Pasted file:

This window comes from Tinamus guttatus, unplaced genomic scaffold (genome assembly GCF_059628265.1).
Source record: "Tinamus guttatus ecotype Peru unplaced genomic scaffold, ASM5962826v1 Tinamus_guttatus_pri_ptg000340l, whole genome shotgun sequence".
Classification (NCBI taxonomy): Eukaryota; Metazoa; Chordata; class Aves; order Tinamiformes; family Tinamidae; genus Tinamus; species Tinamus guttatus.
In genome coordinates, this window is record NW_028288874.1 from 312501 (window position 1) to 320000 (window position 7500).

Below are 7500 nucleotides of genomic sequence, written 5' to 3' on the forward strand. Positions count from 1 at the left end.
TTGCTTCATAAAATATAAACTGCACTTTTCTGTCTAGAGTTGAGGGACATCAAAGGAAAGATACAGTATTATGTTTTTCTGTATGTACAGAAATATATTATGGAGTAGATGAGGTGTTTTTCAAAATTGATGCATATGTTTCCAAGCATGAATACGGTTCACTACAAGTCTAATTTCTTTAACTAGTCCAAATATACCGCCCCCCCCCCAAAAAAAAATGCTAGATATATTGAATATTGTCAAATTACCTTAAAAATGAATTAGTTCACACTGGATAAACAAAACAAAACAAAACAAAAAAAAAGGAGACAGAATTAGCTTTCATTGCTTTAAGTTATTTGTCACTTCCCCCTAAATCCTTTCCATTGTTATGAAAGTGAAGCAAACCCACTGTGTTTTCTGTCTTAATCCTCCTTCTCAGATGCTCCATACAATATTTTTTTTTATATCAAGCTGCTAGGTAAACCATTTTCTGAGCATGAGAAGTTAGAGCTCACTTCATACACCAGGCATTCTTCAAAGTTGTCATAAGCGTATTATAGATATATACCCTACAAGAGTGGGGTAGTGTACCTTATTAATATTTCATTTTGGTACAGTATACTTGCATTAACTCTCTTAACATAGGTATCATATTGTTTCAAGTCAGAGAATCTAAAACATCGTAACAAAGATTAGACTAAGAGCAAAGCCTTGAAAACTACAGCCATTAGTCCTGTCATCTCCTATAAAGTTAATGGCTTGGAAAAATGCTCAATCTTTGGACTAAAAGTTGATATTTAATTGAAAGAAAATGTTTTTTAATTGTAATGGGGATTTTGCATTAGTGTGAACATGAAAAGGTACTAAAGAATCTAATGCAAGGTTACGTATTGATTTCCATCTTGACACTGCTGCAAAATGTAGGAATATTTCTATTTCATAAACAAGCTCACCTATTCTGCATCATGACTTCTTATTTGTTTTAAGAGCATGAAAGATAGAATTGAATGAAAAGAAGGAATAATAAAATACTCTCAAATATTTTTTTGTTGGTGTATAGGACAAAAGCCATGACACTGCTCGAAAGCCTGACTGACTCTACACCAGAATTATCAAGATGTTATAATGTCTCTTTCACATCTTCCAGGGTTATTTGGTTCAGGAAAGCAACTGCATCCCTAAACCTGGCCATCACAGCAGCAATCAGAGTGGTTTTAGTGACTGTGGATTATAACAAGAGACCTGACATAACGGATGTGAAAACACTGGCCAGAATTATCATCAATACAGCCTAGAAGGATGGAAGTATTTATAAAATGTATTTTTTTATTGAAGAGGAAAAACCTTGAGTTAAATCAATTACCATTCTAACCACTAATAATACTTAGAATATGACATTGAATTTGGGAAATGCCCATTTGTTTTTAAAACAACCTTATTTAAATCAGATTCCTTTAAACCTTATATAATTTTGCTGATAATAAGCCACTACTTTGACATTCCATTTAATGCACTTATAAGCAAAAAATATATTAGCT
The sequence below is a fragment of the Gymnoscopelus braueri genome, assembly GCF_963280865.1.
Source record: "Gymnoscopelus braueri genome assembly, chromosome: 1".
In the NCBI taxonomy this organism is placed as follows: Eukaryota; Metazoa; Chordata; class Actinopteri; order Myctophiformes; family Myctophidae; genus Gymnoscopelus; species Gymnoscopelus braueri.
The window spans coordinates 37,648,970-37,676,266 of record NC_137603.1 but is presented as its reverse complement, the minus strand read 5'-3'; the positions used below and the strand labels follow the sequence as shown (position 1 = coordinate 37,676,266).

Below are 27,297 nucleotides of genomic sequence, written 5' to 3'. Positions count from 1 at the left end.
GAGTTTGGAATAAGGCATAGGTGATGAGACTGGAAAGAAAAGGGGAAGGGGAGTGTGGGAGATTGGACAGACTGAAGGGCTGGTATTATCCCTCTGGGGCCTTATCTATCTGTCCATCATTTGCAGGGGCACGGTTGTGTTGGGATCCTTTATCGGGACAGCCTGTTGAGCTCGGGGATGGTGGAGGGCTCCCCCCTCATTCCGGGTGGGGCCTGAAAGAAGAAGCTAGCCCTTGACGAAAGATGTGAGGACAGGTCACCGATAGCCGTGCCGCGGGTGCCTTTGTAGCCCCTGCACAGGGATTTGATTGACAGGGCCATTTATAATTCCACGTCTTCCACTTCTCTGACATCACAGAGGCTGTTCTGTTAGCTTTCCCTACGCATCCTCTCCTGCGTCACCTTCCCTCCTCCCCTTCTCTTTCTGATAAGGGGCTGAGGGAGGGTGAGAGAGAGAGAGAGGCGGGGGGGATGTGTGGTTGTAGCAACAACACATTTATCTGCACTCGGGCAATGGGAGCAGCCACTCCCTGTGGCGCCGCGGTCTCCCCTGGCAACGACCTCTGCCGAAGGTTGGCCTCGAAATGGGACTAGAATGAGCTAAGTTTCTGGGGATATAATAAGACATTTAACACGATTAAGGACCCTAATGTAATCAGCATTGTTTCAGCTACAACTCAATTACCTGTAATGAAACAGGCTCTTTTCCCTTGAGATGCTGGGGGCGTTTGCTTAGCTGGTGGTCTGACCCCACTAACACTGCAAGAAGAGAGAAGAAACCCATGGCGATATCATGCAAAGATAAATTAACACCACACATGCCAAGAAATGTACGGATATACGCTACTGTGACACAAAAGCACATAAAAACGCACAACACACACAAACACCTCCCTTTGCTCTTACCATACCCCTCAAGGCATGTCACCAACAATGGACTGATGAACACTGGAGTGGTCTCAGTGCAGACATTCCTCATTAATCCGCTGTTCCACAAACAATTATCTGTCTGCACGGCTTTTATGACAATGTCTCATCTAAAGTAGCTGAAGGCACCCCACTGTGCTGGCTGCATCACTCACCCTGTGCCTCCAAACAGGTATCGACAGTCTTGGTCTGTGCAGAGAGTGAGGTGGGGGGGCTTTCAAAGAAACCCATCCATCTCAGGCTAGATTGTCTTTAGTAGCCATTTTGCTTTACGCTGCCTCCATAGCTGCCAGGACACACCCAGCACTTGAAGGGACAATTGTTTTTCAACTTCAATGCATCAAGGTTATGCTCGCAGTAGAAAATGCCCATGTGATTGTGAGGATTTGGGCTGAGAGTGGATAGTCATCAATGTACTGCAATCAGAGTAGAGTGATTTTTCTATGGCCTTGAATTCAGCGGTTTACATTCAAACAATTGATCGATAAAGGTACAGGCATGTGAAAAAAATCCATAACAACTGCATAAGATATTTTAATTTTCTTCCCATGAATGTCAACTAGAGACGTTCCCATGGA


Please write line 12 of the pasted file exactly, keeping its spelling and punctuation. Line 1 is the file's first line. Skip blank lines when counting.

GAGTTTGGAATAAGGCATAGGTGATGAGACTGGAAAGAAAAGGGGAAGGGGAGTGTGGGAGATTGGACAGACTGAAGGGCTGGTATTATCCCTCTGGGGCCTTATCTATCTGTCCATCATTTGCAGGGGCACGGTTGTGTTGGGATCCTTTATCGGGACAGCCTGTTGAGCTCGGGGATGGTGGAGGGCTCCCCCCTCATTCCGGGTGGGGCCTGAAAGAAGAAGCTAGCCCTTGACGAAAGATGTGAGGACAGGTCACCGATAGCCGTGCCGCGGGTGCCTTTGTAGCCCCTGCACAGGGATTTGATTGACAGGGCCATTTATAATTCCACGTCTTCCACTTCTCTGACATCACAGAGGCTGTTCTGTTAGCTTTCCCTACGCATCCTCTCCTGCGTCACCTTCCCTCCTCCCCTTCTCTTTCTGATAAGGGGCTGAGGGAGGGTGAGAGAGAGAGAGAGGCGGGGGGGATGTGTGGTTGTAGCAACAACACATTTATCTGCACTCGGGCAATGGGAGCAGCCACTCCCTGTGGCGCCGCGGTCTCCCCTGGCAACGACCTCTGCCGAAGGTTGGCCTCGAAATGGGACTAGAATGAGCTAAGTTTCTGGGGATATAATAAGACATTTAACACGATTAAGGACCCTAATGTAATCAGCATTGTTTCAGCTACAACTCAATTACCTGTAATGAAACAGGCTCTTTTCCCTTGAGATGCTGGGGGCGTTTGCTTAGCTGGTGGTCTGACCCCACTAACACTGCAAGAAGAGAGAAGAAACCCATGGCGATATCATGCAAAGATAAATTAACACCACACATGCCAAGAAATGTACGGATATACGCTACTGTGACACAAAAGCACATAAAAACGCACAACACACACAAACACCTCCCTTTGCTCTTACCATACCCCTCAAGGCATGTCACCAACAATGGACTGATGAACACTGGAGTGGTCTCAGTGCAGACATTCCTCATTAATCCGCTGTTCCACAAACAATTATCTGTCTGCACGGCTTTTATGACAATGTCTCATCTAAAGTAGCTGAAGGCACCCCACTGTGCTGGCTGCATCACTCACCCTGTGCCTCCAAACAGGTATCGACAGTCTTGGTCTGTGCAGAGAGTGAGGTGGGGGGGCTTTCAAAGAAACCCATCCATCTCAGGCTAGATTGTCTTTAGTAGCCATTTTGCTTTACGCTGCCTCCATAGCTGCCAGGACACACCCAGCACTTGAAGGGACAATTGTTTTTCAACTTCAATGCATCAAGGTTATGCTCGCAGTAGAAAATGCCCATGTGATTGTGAGGATTTGGGCTGAGAGTGGATAGTCATCAATGTACTGCAATCAGAGTAGAGTGATTTTTCTATGGCCTTGAATTCAGCGGTTTACATTCAAACAATTGATCGATAAAGGTACAGGCATGTGAAAAAAATCCATAACAACTGCATAAGATATTTTAATTTTCTTCCCATGAATGTCAACTAGAGACGTTCCCATGGA